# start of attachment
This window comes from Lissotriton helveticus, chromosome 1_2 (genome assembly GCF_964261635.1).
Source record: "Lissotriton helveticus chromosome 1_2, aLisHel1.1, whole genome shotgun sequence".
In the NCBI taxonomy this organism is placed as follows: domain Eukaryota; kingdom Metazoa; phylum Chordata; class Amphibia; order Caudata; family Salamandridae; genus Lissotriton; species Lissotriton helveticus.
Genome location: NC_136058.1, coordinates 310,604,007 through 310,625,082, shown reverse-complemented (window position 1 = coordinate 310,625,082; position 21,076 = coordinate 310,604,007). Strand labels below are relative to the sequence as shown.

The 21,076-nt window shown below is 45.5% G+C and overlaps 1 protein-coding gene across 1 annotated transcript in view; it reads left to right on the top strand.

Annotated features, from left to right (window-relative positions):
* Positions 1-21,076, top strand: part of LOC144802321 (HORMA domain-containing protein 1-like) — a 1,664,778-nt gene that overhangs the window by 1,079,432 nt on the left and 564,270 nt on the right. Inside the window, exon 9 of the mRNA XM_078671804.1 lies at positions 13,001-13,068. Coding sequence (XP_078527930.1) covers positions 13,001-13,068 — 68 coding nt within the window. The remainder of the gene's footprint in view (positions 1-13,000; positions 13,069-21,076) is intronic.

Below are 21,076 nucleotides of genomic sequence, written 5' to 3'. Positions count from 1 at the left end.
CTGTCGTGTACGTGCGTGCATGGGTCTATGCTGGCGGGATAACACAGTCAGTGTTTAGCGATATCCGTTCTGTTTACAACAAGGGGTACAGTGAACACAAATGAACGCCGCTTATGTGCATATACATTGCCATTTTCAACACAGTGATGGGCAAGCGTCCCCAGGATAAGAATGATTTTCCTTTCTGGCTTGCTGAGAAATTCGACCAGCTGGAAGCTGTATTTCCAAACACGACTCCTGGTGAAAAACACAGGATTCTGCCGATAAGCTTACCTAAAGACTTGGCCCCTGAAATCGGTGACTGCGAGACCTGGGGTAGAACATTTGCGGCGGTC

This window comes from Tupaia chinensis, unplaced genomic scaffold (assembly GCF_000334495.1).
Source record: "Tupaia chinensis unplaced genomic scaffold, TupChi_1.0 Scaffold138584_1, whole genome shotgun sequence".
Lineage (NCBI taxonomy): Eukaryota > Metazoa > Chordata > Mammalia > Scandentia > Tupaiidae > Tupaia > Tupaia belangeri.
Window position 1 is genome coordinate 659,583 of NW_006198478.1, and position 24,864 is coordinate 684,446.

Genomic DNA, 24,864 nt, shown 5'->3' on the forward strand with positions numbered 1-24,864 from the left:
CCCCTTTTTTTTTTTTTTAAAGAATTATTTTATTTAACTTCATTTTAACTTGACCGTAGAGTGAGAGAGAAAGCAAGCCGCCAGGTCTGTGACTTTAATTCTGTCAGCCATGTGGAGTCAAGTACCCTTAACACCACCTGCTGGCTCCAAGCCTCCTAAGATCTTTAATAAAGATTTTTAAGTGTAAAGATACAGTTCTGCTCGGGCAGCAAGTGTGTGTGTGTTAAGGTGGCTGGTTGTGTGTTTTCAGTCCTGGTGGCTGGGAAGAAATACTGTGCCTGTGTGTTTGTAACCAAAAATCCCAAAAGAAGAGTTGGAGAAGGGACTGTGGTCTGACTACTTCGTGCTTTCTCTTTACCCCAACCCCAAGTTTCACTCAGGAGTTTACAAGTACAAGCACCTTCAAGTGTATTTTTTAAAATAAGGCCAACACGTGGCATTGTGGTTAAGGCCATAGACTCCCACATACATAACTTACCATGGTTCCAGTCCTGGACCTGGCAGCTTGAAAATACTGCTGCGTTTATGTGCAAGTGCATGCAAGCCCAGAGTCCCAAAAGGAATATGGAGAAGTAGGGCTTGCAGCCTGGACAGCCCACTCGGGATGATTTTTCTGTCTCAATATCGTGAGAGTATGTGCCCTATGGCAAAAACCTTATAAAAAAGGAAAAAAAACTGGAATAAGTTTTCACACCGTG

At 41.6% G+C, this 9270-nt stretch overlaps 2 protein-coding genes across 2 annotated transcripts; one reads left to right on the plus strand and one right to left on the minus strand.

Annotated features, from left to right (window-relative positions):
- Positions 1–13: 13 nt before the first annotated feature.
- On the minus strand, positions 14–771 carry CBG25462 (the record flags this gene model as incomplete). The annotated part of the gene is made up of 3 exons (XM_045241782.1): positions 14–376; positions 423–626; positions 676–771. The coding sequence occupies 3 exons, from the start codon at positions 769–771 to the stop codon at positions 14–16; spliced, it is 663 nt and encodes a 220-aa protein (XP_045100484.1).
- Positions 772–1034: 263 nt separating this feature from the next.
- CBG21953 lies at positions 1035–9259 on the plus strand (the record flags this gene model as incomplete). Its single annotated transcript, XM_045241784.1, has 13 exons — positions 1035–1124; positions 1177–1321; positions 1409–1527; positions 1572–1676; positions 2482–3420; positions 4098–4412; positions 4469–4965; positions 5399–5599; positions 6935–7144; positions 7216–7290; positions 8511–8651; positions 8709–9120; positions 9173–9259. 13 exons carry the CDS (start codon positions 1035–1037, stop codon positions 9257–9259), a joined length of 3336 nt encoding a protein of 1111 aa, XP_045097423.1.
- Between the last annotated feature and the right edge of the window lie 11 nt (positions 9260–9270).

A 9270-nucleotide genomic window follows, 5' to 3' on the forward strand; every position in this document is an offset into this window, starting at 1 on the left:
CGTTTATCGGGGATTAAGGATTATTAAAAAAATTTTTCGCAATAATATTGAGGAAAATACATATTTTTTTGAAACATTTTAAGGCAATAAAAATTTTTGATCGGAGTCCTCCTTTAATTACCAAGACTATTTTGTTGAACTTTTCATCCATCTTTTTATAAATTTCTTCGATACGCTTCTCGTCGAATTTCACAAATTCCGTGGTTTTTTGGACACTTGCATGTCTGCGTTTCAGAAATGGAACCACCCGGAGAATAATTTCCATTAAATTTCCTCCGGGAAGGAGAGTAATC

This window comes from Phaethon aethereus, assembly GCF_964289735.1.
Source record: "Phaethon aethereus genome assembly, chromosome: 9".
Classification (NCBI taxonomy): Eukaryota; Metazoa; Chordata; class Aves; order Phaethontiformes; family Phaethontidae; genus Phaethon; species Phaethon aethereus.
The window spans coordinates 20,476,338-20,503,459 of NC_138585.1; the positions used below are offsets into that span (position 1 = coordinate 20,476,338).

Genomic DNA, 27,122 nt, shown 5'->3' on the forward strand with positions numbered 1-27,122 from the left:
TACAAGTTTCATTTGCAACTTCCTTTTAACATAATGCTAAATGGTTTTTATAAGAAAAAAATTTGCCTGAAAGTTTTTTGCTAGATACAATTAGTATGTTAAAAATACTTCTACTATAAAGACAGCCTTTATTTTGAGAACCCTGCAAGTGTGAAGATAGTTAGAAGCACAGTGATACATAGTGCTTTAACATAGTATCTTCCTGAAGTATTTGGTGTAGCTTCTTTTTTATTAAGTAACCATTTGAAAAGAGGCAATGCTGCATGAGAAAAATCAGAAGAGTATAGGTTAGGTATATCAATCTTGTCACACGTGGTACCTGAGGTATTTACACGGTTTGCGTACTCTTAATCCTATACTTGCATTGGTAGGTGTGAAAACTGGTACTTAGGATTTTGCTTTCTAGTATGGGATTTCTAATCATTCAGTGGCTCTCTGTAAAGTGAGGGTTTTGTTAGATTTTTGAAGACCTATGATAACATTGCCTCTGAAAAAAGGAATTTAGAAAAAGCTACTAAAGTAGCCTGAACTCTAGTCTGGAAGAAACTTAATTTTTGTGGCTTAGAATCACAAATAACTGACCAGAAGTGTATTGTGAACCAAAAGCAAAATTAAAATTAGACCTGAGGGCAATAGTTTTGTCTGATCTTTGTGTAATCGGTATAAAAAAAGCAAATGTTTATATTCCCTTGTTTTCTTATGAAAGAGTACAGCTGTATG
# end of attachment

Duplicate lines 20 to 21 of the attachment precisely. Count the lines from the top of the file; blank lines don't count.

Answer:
- Positions 772–1034: 263 nt separating this feature from the next.
- CBG21953 lies at positions 1035–9259 on the plus strand (the record flags this gene model as incomplete). Its single annotated transcript, XM_045241784.1, has 13 exons — positions 1035–1124; positions 1177–1321; positions 1409–1527; positions 1572–1676; positions 2482–3420; positions 4098–4412; positions 4469–4965; positions 5399–5599; positions 6935–7144; positions 7216–7290; positions 8511–8651; positions 8709–9120; positions 9173–9259. 13 exons carry the CDS (start codon positions 1035–1037, stop codon positions 9257–9259), a joined length of 3336 nt encoding a protein of 1111 aa, XP_045097423.1.